The Samsung Gear S is, amazingly, Samsung's sixth smartwatch in a year. What makes it different? Screen and 3G.
The 2-inch 360x480 curved AMOLED screen feels like a super-sized Gear Fit. It's wide, but very vivid.
There's plenty of room for notifications.
The strap snaps together like Samsung's previous Gear 2 watches.
We checked out a Gear S with white rubber strap. It pops into the band accessory, as opposed to a regular watch's individually-attached straps.
A look from the side shows its thickness.
The snap-on battery charger also doubles as its own battery: a 350 mAh battery inside tops off your Gear S on the go.
The Gear S runs Tizen, including the apps that launched for Gear 2 and Gear 2 Neo.
Browsing headlines and stories feels a little like using a mini-smartphone.
An optical heart-rate monitor on the back works like the ones on previous Samsung Gear watches this year.
The Gear S is also IP67 water and dust resistant, but not fully waterproof.
The pre-set watchfaces have shortcut buttons for notifications and weather, but vary in aesthetics.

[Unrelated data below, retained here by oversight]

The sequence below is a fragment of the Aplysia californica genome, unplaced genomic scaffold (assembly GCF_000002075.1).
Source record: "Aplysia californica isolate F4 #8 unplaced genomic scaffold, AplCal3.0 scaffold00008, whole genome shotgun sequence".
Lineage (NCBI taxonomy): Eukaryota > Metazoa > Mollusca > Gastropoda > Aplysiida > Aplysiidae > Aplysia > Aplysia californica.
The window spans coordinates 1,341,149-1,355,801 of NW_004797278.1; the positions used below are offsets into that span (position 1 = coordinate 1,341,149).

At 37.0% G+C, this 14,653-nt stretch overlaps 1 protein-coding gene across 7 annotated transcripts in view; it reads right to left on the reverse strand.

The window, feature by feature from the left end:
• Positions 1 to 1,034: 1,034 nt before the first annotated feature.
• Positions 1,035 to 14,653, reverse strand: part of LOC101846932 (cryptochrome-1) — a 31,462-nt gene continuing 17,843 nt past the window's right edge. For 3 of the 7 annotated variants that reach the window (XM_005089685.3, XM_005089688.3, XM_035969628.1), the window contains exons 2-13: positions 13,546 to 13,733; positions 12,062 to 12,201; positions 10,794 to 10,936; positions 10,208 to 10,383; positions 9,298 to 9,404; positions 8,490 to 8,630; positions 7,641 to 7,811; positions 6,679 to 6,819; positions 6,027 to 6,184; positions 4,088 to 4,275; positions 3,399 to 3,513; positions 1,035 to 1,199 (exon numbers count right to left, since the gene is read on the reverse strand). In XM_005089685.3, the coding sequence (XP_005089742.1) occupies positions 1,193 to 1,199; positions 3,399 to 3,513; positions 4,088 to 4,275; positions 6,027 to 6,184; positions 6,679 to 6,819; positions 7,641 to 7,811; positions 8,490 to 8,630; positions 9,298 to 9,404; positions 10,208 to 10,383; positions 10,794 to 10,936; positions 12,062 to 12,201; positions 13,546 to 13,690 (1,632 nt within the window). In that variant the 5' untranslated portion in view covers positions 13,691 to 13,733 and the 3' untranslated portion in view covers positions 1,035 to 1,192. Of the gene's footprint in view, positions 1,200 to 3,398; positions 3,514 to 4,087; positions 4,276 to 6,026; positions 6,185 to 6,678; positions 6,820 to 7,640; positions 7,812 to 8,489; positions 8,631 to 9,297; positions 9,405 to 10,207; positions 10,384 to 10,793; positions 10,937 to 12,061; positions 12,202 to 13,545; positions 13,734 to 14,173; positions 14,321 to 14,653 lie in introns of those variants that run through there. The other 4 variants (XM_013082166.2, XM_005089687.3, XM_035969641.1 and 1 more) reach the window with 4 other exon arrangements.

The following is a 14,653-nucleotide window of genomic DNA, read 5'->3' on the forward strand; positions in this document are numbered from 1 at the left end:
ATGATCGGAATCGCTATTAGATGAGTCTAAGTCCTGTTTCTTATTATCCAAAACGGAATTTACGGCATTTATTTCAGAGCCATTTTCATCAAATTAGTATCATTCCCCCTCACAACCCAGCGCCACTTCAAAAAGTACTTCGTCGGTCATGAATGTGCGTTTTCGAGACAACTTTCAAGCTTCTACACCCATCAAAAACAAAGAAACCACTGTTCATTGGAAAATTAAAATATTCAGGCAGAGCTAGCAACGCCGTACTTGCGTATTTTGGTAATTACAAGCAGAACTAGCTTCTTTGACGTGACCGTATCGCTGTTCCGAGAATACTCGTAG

Fitness data via S Health.
The Gear S is comfortable, and even feels a bit sporty. But, again, it's awfully big.
The Gear S has its own 3G connectivity and SIM card slot for making phone calls and getting messages.
The band almost feels like a cuff.
Another look at the battery charger, which charges via micro-USB.
The Gear S also has 802.11 b/g/n Wi-Fi and GPS.
A light lets you know when the battery pack's fully charged your watch.
You'll need a Samsung phone running Android 4.3 to use the Gear S.
You'll also need a phone to install apps onto the Gear S, despite the watch having its own Wi-Fi and 3G.
A Nike+ Running App turns the Gear S into a Fuel-earning fitness gadget, a first for Samsung Gear wearables.
Apps are stored on the Gear S's 4GB of memory. You can also store music tracks to play via Bluetooth headphones.
Will this be the shape of future Gear watches?
As for data plan pricing and carrier compatibility, stay tuned. But 3G on a watch will be a tall order to ask anyone to pay for unless it works really, really well.
Want to see the future of car technology?
Brian Cooley found it for you at CES 2017 in Las Vegas and the North American International Auto Show in Detroit.